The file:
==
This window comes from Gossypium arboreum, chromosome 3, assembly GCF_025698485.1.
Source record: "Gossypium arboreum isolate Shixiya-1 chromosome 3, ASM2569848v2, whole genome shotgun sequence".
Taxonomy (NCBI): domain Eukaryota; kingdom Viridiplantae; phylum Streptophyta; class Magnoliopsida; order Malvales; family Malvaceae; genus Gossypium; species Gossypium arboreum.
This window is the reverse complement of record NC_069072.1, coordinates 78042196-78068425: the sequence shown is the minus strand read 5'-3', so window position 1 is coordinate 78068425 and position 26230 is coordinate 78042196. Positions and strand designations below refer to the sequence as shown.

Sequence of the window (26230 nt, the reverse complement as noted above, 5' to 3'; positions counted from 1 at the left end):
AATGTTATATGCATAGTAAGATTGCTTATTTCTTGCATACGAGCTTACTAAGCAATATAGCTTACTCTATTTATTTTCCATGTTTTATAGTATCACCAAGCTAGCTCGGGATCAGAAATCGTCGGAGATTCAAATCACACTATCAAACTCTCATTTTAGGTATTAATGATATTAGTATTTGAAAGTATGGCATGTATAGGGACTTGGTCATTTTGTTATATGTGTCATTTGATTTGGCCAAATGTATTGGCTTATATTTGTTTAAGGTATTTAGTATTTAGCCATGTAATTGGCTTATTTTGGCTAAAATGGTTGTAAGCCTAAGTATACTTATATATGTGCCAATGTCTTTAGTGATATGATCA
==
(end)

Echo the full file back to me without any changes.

This window comes from Gossypium arboreum, chromosome 3, assembly GCF_025698485.1.
Source record: "Gossypium arboreum isolate Shixiya-1 chromosome 3, ASM2569848v2, whole genome shotgun sequence".
Taxonomy (NCBI): domain Eukaryota; kingdom Viridiplantae; phylum Streptophyta; class Magnoliopsida; order Malvales; family Malvaceae; genus Gossypium; species Gossypium arboreum.
This window is the reverse complement of record NC_069072.1, coordinates 78042196-78068425: the sequence shown is the minus strand read 5'-3', so window position 1 is coordinate 78068425 and position 26230 is coordinate 78042196. Positions and strand designations below refer to the sequence as shown.

Sequence of the window (26230 nt, the reverse complement as noted above, 5' to 3'; positions counted from 1 at the left end):
AATGTTATATGCATAGTAAGATTGCTTATTTCTTGCATACGAGCTTACTAAGCAATATAGCTTACTCTATTTATTTTCCATGTTTTATAGTATCACCAAGCTAGCTCGGGATCAGAAATCGTCGGAGATTCAAATCACACTATCAAACTCTCATTTTAGGTATTAATGATATTAGTATTTGAAAGTATGGCATGTATAGGGACTTGGTCATTTTGTTATATGTGTCATTTGATTTGGCCAAATGTATTGGCTTATATTTGTTTAAGGTATTTAGTATTTAGCCATGTAATTGGCTTATTTTGGCTAAAATGGTTGTAAGCCTAAGTATACTTATATATGTGCCAATGTCTTTAGTGATATGATCA